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What is the Glycemic Index & Glycemic Load?

Glycemic index (GI) and glycemic load (GL) values rank carbohydrate foods based on their immediate effect on blood glucose levels. Carbohydrates that breakdown quickly during digestion have a high glycemic index. Carbohydrates that breakdown slowly have a low glycemic index. The GI value indicates how rapidly a carbohydrate turns into glucose; it doesn't indicate how much digestable carbohydrate is available in a food serving. The amount of available carbohydrate (for example, less dietary fibre) in a specific food serving multiplied by the GI value is called the glycemic load (GL) value of the food. For the effects of GI and GL, see Long-term effect of varying the source or amount of dietary carbohydrate on postprandial plasma glucose, insulin, triacylglycerol, and free fatty acid concentrations in subjects with impaired glucose tolerance, Thomas MS Wolever and Christine Mehling, AJCN, Vol. 77, No. 3, 612-621, March 2003.

Within 2 hours of consumption, foods with a high glycemic index (GI) produce higher blood glucose peaks and greater overall blood glucose responses than foods with a low GI. Even in healthy people, higher postprandial blood glucose levels are associated with all causes of mortality. Lowering postprandial blood glucose levels is a major means of minimizing the complications associated with type 2 diabetes. Your postprandial levels can be lowered by eating meals with low-GI/GL foods and checking your postprandial response to the selected meals using a blood glucose meter immediately before and two hours after each meal.

The glycated hemoglobin (HbA1c) test is commonly used as an indicator of how well a person has controlled their diabetes over the previous 3 months. Low-GI diets have been shown to lower HbA1c; see Importance of glycemic index in diabetes, JC Miller, AJCN, Vol 59, 747S-752S,1994.

The long-term consumption of a diet with a high glycemic load is associated with an increased risk of developing type 2 diabetes; see Glycemic index, glycemic load, and risk of type 2 diabetes, Walter Willett, JoAnn Manson and Simin Liu, AJCN, Vol. 76, No. 1, 274S-280S, July 2002.

A diet with a high glycemic load is also associated with elevated levels of C-reactive protein (CRP); see Relation between a diet with a high glycemic load and plasma concentrations of high-sensitivity C-reactive protein in middle-aged women, Simin Liu, et al, AJCN, Vol. 75, No. 3, 492-498, March 2002. CRP is associated with an increased risk of heart disease, insulin resistance, and the onset of type 2 diabetes; see Comparison of C-Reactive Protein and Low-Density Lipoprotein Cholesterol Levels in the Prediction of First Cardiovascular Events, Paul M Ridker, et al, NEJM, Vol. 347:1557-1565, No. 20, November 14 2002; C-reactive protein and diabetes mellitus type 2: The Hoorn Study, MB Snijder, JM Dekker, et al, also see Relation of Impaired Fasting and Postload Glucose With Incident Type 2 Diabetes in a Dutch Population: The Hoorn Study, Femmie de Vegt, Jacqueline M Dekker, et al, JAMA, Vol. 285 No.16, April 25, 2001, pp 2109-2113; and C-Reactive Protein, Interleukin 6, and Risk of Developing Type 2 Diabetes Mellitus, Aruna D Pradhan, et al, JAMA Vol. 286, No. 3, pp. 327-334, July 18 2001.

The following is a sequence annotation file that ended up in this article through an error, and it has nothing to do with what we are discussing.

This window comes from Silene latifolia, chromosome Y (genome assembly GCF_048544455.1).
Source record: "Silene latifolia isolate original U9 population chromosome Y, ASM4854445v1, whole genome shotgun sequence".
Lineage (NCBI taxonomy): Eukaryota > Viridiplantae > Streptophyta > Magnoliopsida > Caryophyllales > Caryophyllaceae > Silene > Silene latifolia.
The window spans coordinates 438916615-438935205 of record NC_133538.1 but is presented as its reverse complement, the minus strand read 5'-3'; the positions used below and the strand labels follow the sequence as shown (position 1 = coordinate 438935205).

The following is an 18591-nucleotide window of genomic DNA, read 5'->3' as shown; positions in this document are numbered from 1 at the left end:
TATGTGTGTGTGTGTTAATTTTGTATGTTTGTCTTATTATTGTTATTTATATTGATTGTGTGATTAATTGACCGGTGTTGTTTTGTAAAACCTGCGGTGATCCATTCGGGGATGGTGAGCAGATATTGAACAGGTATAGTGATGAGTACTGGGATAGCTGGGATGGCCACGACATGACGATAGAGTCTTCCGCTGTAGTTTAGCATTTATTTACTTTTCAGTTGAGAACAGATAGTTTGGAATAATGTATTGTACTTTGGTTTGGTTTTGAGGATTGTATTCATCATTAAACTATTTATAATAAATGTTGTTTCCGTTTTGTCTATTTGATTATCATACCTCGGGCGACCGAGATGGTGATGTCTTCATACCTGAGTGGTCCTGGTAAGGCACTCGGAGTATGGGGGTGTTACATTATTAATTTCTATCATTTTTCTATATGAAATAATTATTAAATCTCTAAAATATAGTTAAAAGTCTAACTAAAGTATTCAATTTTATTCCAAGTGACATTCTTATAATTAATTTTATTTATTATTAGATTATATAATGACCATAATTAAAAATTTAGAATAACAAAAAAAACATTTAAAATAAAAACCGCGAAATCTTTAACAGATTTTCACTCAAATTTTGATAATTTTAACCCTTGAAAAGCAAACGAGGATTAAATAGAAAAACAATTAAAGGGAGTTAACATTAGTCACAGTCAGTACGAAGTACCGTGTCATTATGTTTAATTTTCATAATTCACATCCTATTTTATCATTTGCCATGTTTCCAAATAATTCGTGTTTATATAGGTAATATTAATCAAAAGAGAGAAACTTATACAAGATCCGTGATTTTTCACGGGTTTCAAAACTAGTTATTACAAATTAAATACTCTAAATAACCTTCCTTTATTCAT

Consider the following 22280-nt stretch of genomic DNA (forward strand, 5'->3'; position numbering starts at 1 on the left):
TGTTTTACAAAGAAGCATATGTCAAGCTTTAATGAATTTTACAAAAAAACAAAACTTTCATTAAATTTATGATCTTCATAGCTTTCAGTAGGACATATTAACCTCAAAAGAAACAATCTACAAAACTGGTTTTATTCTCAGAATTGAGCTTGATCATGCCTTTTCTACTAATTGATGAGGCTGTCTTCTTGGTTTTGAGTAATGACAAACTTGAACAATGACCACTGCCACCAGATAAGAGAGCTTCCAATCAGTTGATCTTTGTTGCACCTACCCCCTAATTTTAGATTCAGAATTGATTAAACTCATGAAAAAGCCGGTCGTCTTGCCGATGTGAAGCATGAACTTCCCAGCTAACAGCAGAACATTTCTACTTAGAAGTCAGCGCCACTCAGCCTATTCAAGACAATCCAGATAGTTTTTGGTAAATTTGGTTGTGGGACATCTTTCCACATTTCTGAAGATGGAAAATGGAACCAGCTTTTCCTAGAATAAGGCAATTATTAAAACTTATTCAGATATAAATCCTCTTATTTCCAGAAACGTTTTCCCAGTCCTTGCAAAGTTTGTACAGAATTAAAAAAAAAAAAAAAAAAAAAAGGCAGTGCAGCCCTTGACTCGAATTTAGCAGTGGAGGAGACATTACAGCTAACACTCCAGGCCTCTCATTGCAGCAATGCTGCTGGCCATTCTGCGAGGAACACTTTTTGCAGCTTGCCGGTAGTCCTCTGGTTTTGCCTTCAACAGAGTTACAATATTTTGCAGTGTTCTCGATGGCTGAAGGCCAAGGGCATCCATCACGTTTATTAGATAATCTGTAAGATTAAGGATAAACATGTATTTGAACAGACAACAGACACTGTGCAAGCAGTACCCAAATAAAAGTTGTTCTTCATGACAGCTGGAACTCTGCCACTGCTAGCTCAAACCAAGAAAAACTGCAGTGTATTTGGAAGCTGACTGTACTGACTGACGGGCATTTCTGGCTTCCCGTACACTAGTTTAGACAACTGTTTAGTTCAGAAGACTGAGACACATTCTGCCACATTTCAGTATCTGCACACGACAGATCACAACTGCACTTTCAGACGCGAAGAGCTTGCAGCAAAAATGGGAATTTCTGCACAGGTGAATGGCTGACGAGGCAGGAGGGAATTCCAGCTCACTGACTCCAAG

Protein and fat have very little effect on blood glucose levels. Protein does not affect the absorption of carbohydrates or the glucose response peak. Fat delays the peak but not the total glucose response. There are some indications that the long-term consumption of high fat and high protein diets may induce insulin resistance. For more details, see Protein Controversies in Diabetes, Marion J Franz. Diabetes Spectrum, Vol. 13, No. 3, 2000, 132-141; and Effect of Protein Ingestion on the Glucose Appearance Rate in People with Type 2 Diabetes, MC Gannon, JA Nuttall, G Damberg, V Gupta, FQ Nuttall, Journal of Clinical Endocrinology & Metabolism, Vol. 86, March 2001, 1040-1047.

For more information on the glycemic index see, Diabetes and Diet: A Type 2 Patient's Successful Efforts at Control, The Glucose Revolution: The Authorative Guide to the Glycemic Index, and Diabetes, Sugar and Energy

Download Database
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To help me choose low-GI and low-GL foods, I've created a Palm-based SmartList database of Glycemic Index and Glycemic Load values. It is based on data from: International table of glycemic index and glycemic load values: 2002, Kaye Foster-Powell, Susanna HA Holt, and Janette C Brand-Miller, AJCN, Vol.76, No.1, 5-56, July 2002;; and For other Palm-based GI lists, see the MobileDBLite versions at

Database Description

Click to download SmartList Viewer...
GI & GL Values SmartList

Glycemic Index (GI) & Glycemic Load (GL) Values
Version: February 18, 2003

Files included...
SmartList: TD2_Glycemic_Lists.PDB
Microsoft Access version: Glycemic_Lists.mdb
Text-only version: Glycemic_Lists.csv

Viewers & decompression software...
SmartList Viewer:
Text-only Viewer:
Decompression software: decompress &

SmartList Features

  1. Lists GI (glucose and bread) and GL values for 750 food types and includes over 1400 data entries
  2. Ability to list data entries according to specific food groups that include: Bakery, Beverages, Breads, Breakfast Cereals, Breakfast Bars, Cereal Grains, Cookies, Crackers, Dairy, Drink Powders, Fruit, Indigenous, Infant, Juices, Legumes, Meal Replacement, Mixed Meals, Nutritional Supplements, Pasta & Noodles, Snacks & Candies, Soups, Sports Bars, Sports Drinks, Sugars, and Vegetables
  3. Ability to filter and list data entries according to Low GL, Medium GL, High GL, Low GI, Medium GI, High GI, or any combination thereof
  4. Ability to sort and list, in ascending or descending order, all or groups of, data entries according to GI or GL value
Updated: April 6, 2003